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UIC BA 200 - QuakerOats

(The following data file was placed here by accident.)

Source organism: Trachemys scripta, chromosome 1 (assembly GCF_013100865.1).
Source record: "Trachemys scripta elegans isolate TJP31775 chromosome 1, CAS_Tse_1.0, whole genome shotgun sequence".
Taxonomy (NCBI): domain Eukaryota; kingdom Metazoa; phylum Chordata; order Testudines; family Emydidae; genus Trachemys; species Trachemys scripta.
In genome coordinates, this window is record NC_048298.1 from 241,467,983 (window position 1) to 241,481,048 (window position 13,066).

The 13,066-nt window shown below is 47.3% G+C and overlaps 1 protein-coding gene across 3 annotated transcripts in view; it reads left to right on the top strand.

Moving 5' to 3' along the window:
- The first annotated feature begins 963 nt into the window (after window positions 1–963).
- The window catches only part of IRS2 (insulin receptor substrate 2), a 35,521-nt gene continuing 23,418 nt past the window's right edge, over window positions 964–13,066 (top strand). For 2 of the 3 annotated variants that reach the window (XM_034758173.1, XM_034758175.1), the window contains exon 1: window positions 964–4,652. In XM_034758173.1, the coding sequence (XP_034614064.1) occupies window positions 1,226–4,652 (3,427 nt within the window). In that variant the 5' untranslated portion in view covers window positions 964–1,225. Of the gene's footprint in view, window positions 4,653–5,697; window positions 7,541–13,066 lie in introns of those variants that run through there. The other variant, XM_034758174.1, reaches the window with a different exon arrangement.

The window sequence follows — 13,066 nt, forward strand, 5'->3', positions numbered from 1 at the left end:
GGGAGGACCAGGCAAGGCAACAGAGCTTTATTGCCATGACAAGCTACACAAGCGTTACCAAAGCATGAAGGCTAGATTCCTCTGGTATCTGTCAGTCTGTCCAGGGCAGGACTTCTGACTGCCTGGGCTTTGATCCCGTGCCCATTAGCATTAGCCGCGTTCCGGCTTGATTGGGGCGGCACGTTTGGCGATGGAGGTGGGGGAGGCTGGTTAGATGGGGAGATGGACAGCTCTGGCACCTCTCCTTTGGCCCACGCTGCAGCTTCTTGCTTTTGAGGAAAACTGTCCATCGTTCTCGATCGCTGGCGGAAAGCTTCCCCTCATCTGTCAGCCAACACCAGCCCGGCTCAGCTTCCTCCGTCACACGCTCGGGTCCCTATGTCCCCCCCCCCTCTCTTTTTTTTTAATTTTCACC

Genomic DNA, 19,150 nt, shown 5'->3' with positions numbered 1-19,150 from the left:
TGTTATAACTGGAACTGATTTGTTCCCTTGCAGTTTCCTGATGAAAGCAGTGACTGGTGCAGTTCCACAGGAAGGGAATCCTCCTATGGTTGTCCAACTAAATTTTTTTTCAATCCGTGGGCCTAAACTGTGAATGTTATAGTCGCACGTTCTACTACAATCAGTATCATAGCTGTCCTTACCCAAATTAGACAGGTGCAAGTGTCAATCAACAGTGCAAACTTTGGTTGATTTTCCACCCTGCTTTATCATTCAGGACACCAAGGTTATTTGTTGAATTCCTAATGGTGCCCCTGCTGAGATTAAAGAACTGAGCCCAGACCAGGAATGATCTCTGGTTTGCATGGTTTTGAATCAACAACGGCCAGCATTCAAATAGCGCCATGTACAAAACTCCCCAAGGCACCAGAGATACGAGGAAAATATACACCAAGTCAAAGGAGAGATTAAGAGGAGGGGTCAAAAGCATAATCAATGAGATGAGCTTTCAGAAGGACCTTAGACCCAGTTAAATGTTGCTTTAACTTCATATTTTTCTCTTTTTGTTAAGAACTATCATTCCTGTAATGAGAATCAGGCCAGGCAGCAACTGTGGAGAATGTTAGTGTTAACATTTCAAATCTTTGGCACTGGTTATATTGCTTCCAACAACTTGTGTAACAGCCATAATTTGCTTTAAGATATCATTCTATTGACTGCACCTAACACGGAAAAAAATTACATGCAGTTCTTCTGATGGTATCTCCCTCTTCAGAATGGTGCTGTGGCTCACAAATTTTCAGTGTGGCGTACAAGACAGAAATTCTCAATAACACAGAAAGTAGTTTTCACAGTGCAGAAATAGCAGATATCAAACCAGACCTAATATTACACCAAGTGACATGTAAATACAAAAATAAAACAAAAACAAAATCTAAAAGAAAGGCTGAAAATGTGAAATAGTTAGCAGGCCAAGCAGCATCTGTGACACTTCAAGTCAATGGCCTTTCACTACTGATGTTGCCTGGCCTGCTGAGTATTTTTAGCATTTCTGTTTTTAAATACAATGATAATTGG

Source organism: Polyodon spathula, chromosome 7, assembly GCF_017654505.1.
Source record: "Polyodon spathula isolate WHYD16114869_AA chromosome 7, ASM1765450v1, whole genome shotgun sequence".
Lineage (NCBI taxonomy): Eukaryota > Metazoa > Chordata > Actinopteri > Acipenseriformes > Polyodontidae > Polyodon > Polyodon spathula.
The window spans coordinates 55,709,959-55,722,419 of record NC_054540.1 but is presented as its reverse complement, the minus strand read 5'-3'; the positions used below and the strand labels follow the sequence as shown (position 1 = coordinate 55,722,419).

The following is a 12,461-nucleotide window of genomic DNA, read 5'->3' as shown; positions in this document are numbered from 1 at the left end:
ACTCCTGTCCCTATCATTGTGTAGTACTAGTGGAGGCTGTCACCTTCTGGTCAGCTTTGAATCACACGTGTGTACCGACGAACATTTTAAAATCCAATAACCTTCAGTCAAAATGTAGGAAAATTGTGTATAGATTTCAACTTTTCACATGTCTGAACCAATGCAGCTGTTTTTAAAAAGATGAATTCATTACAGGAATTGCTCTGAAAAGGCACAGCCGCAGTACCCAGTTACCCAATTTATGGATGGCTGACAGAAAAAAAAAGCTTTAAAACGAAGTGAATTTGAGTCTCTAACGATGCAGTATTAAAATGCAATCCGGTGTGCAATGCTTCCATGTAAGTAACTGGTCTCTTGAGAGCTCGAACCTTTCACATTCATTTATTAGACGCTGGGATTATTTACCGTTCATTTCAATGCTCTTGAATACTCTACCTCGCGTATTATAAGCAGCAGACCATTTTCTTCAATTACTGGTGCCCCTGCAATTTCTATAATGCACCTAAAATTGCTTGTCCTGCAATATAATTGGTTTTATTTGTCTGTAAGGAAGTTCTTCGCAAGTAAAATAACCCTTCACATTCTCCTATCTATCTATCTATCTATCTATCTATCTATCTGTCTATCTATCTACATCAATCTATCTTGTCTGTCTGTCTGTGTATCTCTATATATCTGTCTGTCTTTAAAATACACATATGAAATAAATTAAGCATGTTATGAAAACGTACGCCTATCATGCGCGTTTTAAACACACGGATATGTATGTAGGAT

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OVERVIEW OF THE QUAKER OATS COMPANYTABLE OF CONTENTSLIST OF FIGURESPurpose of ReportCurrent StandingOutlookLeadershipGoal and Guiding PrinciplesPRODUCTSBeveragesHot CerealsGrain-Based SnacksGolden GrainReady-to-Eat CerealsOther U.S. and Canadian FoodsWorldwide SalesSOCIAL RESPONSIBILITYValue-Added FormulaOVERVIEW OF THE QUAKER OATS COMPANYPresented toDr. Jie WangDepartment of Managerial StudiesUniversity of Illinois at ChicagoSubmitted byMaria CabarrusScott HolmesRichard RamosDavid SeidManagerial CommunicationsNovember 28, 2001TABLE OF CONTENTSEXECUTIVE SUMMARY.................................................................................................... iiiINTRODUCTION................................................................................................................. 4PRODUCTS........................................................................................................................... 7FINANCIAL REVIEW.......................................................................................................... 9SOCIAL RESPONSIBILITY................................................................................................11CONCLUSIONS....................................................................................................................13REFERENCES......................................................................................................................14LIST OF FIGURES Figure 1: 2000 Financial Highlights................................................................................... 9 Figure 2: Sales by Product Line..........................................................................................10 Figure 3: International Sales...............................................................................................112EXECUTIVE SUMMARYPurpose of ReportThe purpose of this report is to present an overview of The Quaker Oats Company. In addition to providing a general view of where the company stands today in comparison to its own past performance and to its main competition, we discuss where we think the company is headed. Current StandingCurrently Quaker Oats is ranked 19th in terms of annual sales compared to other food and beverage companies. In 2000, it achieved a 7% sales increase and 14% growth in operating income. This was the third consecutive year Quaker posted a 20%-plus increase in earnings. International sales were up in Latin America and Asia-Pacific. Sales grew in Europe but were down in U.S.-dollar terms due to negative currency effects.OutlookQuaker Oats looks to keep its brand names strong while expanding into more foreign markets. The company continues to come up with new marketing strategies as well as new products. Its successful merger with PepsiCo Inc. creates the potential for additional growth.3INTRODUCTIONOfficially formed in 1901, The Quaker Oats Company and its subsidiaries manufactureand market food and beverage products. Quaker is a major participant in the highly competitivepackaged food industry in the U.S. and Canada, and it also manufactures hot and ready-to-eatcereals, pancake syrups, grain-based snacks, and flavored rice and pasta products. Led by itsGatorade thirst quencher products, which had sales of $2.1 billion in 2000, The Quaker OatsCompany is the worldwide leader in sports beverages.Internationally, the company makes and markets a widely diversified product linethroughout Latin America. In Europe and Asia-Pacific, Quaker diversifies geographically andprimarily focuses on cereal and grain products. HistoryA rocky reunion among three independent milling companieswas the catalyst for The Quaker Oats Company. The oat millingindustry began in America in 1856, when Ferdinand Schumacherestablished German Mills American Oatmeal Factory in Akron, Ohio.His mission was to introduce oats to American consumers. At the time,oats were only appropriate for horses.Initially, his customers were mainly German and Irish immigrants, for they wereaccustomed to oats as meats were too expensive. Schumacher quickly became a success and wasdubbed the “Oatmeal King.” Oatmeal gained wide acceptance within the American culture andcompetitors followed, making way for Henry Parsons Crowell, the second link of the Quakerempire.4FerdinandSchumacherCrowell established Quaker Mill Company in Ravenna, Ohio, near Schumacher’s area.Marketing was Crowell’s niche. He packed his Quaker oats in sanitary two-pound paperpackages along with directions printed on the back. Crowell was the first to register a trademarkfor a cereal in 1877. Consumers started asking for the Quaker Oats brand, and Schumacher wasunhappy.The third (and final) link to Quaker was Robert Stuart. He came from Embro, Ontario, toestablish a mill in Cedar Rapids, Iowa, in 1873 and eventually built another one in Chicago,where The Quaker Oats Company headquarters is currently located. Stuart’s company held themarkets in Chicago, Milwaukee, and Detroit, away from the competitive tension betweenSchumacher and Crowell in Ohio.In 1885, Crowell and Stuart joined forces and tried to get Schumacher to do the same, butthe latter refused. A year later, Schumacher’s largest and uninsured mill accidentally burned tothe ground, and he was forced to succumb to Crowell and Stuart’s proposal.The new company’s name was Consolidated Oatmeal Company. Crowell anointedhimself the president; Stuart was vice president, and the former “Oatmeal King” becametreasurer. Incidentally, having the word “consolidated” in the company’s new name was ironicsince the three owners had always been at each other’s throats, mainly Stuart and Crowell againstSchumacher.From 1886 to 1899, the company took many turns because of its unstable foundation. Itwent through various changes, including its name. Finally in 1901, it becamewhat we now know as The Quaker Oats Company, with Robert Stuartprevailing as the CEO. Generation after generation of the Stuart family ranQuaker Oats until outsider William Smithburg took over in 1979.5By the late 1970s, Quaker expanded into the pet food, convenience foods, ready-to-eatfoods, and even toy markets. In the 1990s, the company divested from all non-food products.L eadershipSince 1997, chairman